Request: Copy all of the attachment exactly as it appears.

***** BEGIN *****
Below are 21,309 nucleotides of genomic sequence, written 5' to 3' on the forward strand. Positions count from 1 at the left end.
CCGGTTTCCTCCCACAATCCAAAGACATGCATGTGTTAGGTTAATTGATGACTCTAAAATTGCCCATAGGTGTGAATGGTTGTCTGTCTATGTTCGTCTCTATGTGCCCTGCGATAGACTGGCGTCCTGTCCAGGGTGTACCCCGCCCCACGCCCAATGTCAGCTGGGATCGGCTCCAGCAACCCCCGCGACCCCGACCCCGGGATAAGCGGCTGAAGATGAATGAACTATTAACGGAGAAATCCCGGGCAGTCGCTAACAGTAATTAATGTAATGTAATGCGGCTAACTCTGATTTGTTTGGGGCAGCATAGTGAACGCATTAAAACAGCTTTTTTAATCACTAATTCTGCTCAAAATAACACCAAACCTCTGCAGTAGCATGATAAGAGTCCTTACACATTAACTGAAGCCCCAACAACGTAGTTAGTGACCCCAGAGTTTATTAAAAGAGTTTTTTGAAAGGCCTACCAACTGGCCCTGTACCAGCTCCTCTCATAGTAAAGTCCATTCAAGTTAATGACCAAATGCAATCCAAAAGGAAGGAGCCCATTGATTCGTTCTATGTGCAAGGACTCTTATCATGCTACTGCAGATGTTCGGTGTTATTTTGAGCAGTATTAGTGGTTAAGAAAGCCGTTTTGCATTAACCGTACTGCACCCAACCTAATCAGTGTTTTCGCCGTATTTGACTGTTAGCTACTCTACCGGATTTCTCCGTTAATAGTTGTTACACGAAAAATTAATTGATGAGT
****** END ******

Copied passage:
Below are 21,309 nucleotides of genomic sequence, written 5' to 3' on the forward strand. Positions count from 1 at the left end.
CCGGTTTCCTCCCACAATCCAAAGACATGCATGTGTTAGGTTAATTGATGACTCTAAAATTGCCCATAGGTGTGAATGGTTGTCTGTCTATGTTCGTCTCTATGTGCCCTGCGATAGACTGGCGTCCTGTCCAGGGTGTACCCCGCCCCACGCCCAATGTCAGCTGGGATCGGCTCCAGCAACCCCCGCGACCCCGACCCCGGGATAAGCGGCTGAAGATGAATGAACTATTAACGGAGAAATCCCGGGCAGTCGCTAACAGTAATTAATGTAATGTAATGCGGCTAACTCTGATTTGTTTGGGGCAGCATAGTGAACGCATTAAAACAGCTTTTTTAATCACTAATTCTGCTCAAAATAACACCAAACCTCTGCAGTAGCATGATAAGAGTCCTTACACATTAACTGAAGCCCCAACAACGTAGTTAGTGACCCCAGAGTTTATTAAAAGAGTTTTTTGAAAGGCCTACCAACTGGCCCTGTACCAGCTCCTCTCATAGTAAAGTCCATTCAAGTTAATGACCAAATGCAATCCAAAAGGAAGGAGCCCATTGATTCGTTCTATGTGCAAGGACTCTTATCATGCTACTGCAGATGTTCGGTGTTATTTTGAGCAGTATTAGTGGTTAAGAAAGCCGTTTTGCATTAACCGTACTGCACCCAACCTAATCAGTGTTTTCGCCGTATTTGACTGTTAGCTACTCTACCGGATTTCTCCGTTAATAGTTGTTACACGAAAAATTAATTGATGAGT